If similar processing does not take place again over several days, new wiring tends to be lost (Willingham 2015; Dehaene 2021, p. 216). But if chunks are repeatedly processed together during the next several days, a record of chunks processed at the same time tends to become consolidated: organized and wired into long-term memory (Taber 2013, Trafton 2017; Dehaene 2021, pp. 221–235; Furst 2020).

Using advanced microscopy, neuroscientists have imaged the brain’s learning plasticity: the growth and strengthening of synaptic connections among neurons in response to problem solving, as well as the loss of connections not repeatedly used in processing (Yang et al. 2014; Dehaene 2021, p. 87, 137). As new relationships are applied to subsequent problems, connections among related components strengthen, so that if one component is a problem data cue, it more likely brings to mind (activates) others in the larger chunk.

Room for context cues

Johnstone noted that in WM, “if much information has to be held, little room remains for processing.” (2010) Science’s updated understanding is similar. To speed the construction of conceptual frameworks (schemata), as many slots as possible in WM should be kept open to store “context cues” during processing. The context in which a problem is solved helps to provide an intuitive, implicit, automated sense of which facts and procedures to recall out of the millions stored in LTM.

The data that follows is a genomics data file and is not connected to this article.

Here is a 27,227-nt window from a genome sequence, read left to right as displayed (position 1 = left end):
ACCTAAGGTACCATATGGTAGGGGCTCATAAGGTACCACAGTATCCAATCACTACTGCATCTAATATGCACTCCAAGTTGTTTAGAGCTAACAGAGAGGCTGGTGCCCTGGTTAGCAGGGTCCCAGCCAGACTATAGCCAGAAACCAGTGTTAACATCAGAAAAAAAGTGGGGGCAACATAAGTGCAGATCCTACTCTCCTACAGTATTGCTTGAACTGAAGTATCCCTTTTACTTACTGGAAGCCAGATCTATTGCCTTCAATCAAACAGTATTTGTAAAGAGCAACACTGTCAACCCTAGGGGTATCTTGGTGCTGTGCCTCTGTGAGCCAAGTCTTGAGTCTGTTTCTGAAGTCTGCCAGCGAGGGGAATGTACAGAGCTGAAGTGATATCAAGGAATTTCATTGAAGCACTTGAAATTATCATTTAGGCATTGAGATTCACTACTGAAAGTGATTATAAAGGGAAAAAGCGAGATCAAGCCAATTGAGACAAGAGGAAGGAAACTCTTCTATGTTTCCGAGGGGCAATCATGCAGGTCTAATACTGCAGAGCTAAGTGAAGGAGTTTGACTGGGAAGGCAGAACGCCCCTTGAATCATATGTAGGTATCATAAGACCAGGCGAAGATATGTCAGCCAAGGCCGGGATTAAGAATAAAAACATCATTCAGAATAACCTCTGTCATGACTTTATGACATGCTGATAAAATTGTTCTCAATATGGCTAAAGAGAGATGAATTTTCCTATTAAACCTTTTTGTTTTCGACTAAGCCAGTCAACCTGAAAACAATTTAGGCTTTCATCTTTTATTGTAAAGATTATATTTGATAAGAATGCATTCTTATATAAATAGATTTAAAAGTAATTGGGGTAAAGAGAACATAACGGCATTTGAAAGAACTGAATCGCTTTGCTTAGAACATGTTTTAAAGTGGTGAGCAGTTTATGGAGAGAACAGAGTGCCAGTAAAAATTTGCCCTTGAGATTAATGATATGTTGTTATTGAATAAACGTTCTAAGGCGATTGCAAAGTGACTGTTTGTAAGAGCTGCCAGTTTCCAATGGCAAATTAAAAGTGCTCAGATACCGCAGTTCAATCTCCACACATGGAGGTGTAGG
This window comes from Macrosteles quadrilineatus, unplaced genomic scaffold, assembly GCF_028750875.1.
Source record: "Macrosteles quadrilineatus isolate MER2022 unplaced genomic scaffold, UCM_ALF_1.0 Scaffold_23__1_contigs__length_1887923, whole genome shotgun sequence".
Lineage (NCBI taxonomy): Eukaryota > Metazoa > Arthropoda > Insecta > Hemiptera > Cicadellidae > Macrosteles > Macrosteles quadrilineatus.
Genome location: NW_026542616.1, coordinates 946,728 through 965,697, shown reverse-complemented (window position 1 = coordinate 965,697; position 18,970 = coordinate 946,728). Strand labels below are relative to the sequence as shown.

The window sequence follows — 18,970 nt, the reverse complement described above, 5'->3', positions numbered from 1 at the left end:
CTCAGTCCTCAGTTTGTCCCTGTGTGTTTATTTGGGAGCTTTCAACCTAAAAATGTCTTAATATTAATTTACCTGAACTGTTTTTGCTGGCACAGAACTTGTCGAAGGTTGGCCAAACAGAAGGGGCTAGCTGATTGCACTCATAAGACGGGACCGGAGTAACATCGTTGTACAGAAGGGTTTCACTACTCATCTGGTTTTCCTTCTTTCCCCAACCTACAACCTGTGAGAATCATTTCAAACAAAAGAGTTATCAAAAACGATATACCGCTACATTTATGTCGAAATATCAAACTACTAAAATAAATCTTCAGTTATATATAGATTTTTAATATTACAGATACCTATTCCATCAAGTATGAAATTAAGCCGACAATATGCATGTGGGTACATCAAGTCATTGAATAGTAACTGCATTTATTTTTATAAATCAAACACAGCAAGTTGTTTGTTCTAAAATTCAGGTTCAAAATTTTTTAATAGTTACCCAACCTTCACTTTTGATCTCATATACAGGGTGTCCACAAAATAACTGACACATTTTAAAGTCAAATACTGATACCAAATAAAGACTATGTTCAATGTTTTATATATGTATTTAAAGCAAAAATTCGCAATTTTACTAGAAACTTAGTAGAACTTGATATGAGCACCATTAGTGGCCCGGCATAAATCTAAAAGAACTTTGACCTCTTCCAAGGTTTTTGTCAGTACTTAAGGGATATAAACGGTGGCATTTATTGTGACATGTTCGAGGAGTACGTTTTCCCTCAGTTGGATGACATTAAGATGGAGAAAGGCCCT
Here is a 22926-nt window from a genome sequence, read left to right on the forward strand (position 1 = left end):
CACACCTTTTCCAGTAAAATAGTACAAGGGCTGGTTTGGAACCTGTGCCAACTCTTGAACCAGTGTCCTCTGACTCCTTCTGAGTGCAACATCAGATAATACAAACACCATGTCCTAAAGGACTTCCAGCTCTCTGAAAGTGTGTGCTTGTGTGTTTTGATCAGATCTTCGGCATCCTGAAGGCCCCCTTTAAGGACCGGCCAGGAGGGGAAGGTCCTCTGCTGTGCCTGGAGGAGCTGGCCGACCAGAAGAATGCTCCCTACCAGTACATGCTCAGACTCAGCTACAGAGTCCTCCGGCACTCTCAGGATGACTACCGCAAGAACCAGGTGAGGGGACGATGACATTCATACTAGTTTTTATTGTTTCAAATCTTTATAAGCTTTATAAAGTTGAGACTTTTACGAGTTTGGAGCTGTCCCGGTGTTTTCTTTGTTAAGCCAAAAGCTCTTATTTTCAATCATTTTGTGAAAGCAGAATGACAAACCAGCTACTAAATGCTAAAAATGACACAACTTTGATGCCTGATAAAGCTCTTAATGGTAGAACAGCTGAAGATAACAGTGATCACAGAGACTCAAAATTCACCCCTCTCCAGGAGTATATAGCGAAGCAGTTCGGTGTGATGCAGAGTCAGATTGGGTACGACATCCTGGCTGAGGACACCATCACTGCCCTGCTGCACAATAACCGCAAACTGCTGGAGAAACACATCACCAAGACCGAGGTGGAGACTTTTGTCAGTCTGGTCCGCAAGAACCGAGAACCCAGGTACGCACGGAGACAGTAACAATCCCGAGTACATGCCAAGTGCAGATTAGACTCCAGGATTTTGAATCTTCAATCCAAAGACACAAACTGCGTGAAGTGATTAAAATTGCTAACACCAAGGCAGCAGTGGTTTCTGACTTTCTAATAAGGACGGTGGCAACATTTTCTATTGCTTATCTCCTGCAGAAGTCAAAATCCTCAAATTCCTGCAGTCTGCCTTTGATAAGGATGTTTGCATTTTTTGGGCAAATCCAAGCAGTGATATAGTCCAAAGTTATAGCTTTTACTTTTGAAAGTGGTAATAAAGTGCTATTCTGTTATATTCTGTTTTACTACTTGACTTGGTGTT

The bottleneck of WM limits means that learning must be gradual, step by problem-solving step. But by solving problems in a variety of distinctive contexts, cued recall can solve more problems with more success, speeding the rate of learning. Willingham notes “Knowledge is not only cumulative, it grows exponentially. Those with a rich base of factual knowledge find it easier to learn more—the rich get richer.” (2006).

Inquiry and discovery

Cognitive research strongly supports activities that engage students, but the timing of those activities markedly affects the learning that may result. Scientific studies have consistently found “the most effective teachers” employed “hands-on activities, but they always did the experiential activities after, not before, the basic material was learned.” (Rosenshine 2012) Cognitive studies also have repeatedly shown that it is not a best practice to ask students to engage in “inquiry” to discover what experts struggled to learn (Kirschner et al, 2006; Mayer 2004). Dehaene summarizes: “Discovery learning methods are seductive ideas whose ineffectiveness, unfortunately, has repeatedly been demonstrated.” (2021, p. 180).